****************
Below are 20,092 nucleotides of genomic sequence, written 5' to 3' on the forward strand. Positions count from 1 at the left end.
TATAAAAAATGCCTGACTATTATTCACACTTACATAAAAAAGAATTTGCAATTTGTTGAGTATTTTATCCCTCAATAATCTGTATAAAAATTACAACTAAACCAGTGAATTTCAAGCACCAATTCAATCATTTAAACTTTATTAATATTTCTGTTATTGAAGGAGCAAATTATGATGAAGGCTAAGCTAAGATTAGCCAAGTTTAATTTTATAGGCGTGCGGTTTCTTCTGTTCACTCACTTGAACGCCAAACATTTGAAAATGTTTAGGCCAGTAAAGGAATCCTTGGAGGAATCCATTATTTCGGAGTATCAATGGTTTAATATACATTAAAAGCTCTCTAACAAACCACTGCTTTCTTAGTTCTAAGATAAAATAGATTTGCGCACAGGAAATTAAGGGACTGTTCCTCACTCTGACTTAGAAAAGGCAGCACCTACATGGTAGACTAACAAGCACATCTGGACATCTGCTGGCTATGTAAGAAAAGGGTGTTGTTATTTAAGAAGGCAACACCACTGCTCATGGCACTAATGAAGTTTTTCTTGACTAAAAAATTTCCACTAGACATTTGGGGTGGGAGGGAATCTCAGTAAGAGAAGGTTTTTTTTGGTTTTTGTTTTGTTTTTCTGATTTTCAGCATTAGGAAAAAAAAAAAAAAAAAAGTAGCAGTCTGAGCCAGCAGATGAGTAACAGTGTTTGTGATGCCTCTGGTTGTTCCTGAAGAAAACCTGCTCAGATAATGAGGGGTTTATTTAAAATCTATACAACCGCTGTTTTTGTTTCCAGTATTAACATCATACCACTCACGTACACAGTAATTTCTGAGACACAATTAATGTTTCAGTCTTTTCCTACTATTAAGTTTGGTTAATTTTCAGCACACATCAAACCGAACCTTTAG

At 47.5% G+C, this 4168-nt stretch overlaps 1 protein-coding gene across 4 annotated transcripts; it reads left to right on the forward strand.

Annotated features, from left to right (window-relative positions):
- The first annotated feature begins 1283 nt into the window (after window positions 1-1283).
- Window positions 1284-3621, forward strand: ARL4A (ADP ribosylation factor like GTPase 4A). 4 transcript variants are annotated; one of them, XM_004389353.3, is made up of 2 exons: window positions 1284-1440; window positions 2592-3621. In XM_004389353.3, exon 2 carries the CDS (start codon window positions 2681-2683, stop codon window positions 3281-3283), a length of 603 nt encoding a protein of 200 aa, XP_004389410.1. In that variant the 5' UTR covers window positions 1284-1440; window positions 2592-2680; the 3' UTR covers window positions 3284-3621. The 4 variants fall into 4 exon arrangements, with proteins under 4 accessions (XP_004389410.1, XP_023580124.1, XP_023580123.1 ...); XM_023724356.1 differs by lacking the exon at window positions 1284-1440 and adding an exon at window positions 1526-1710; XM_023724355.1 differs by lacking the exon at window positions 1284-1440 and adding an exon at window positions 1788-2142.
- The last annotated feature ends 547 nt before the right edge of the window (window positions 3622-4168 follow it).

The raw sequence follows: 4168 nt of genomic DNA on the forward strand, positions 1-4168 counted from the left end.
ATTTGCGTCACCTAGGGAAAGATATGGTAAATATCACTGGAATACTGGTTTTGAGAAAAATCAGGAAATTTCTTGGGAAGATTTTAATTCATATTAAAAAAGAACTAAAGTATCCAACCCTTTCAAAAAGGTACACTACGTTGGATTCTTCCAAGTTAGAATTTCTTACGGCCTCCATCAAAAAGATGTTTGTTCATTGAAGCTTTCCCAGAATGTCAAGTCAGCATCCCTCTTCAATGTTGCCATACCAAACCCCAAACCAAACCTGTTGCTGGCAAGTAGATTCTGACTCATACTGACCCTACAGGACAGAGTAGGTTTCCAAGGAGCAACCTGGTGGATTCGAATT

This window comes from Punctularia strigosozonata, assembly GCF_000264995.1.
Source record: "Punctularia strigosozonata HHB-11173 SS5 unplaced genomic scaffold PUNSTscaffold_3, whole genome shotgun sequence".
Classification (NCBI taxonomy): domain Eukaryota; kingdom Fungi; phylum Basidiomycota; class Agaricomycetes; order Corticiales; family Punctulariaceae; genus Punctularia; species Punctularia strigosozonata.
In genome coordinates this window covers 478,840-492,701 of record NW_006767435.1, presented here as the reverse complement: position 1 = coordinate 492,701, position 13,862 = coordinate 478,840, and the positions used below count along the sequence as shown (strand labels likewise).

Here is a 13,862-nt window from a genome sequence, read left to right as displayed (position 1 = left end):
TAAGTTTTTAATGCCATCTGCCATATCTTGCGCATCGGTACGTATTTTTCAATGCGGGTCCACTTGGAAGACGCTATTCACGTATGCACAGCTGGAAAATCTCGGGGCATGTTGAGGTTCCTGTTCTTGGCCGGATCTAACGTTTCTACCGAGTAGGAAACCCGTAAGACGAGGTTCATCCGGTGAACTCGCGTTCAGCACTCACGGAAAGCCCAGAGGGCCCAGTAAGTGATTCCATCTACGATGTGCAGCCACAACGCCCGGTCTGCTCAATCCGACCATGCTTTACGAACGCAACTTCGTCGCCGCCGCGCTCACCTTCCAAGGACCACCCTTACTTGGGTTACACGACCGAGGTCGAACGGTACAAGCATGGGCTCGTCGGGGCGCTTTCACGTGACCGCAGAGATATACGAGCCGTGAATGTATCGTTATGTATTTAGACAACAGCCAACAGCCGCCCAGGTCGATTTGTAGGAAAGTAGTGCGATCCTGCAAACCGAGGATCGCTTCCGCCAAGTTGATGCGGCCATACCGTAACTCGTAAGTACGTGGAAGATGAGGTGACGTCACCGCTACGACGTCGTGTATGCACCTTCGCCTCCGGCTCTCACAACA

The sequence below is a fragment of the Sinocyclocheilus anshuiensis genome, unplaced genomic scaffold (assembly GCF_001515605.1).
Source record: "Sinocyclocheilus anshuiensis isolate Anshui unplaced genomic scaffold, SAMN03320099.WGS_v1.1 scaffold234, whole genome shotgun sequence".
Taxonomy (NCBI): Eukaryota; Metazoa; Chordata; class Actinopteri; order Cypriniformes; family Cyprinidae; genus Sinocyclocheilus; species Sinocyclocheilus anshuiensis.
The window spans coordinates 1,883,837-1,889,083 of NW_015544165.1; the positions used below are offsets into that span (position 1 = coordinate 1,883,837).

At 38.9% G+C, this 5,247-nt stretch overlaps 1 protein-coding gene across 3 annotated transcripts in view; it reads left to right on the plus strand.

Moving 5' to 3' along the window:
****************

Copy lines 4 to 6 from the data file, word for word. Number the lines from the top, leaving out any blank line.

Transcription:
Annotated features, from left to right (window-relative positions):
- The first annotated feature begins 1283 nt into the window (after window positions 1-1283).
- Window positions 1284-3621, forward strand: ARL4A (ADP ribosylation factor like GTPase 4A). 4 transcript variants are annotated; one of them, XM_004389353.3, is made up of 2 exons: window positions 1284-1440; window positions 2592-3621. In XM_004389353.3, exon 2 carries the CDS (start codon window positions 2681-2683, stop codon window positions 3281-3283), a length of 603 nt encoding a protein of 200 aa, XP_004389410.1. In that variant the 5' UTR covers window positions 1284-1440; window positions 2592-2680; the 3' UTR covers window positions 3284-3621. The 4 variants fall into 4 exon arrangements, with proteins under 4 accessions (XP_004389410.1, XP_023580124.1, XP_023580123.1 ...); XM_023724356.1 differs by lacking the exon at window positions 1284-1440 and adding an exon at window positions 1526-1710; XM_023724355.1 differs by lacking the exon at window positions 1284-1440 and adding an exon at window positions 1788-2142.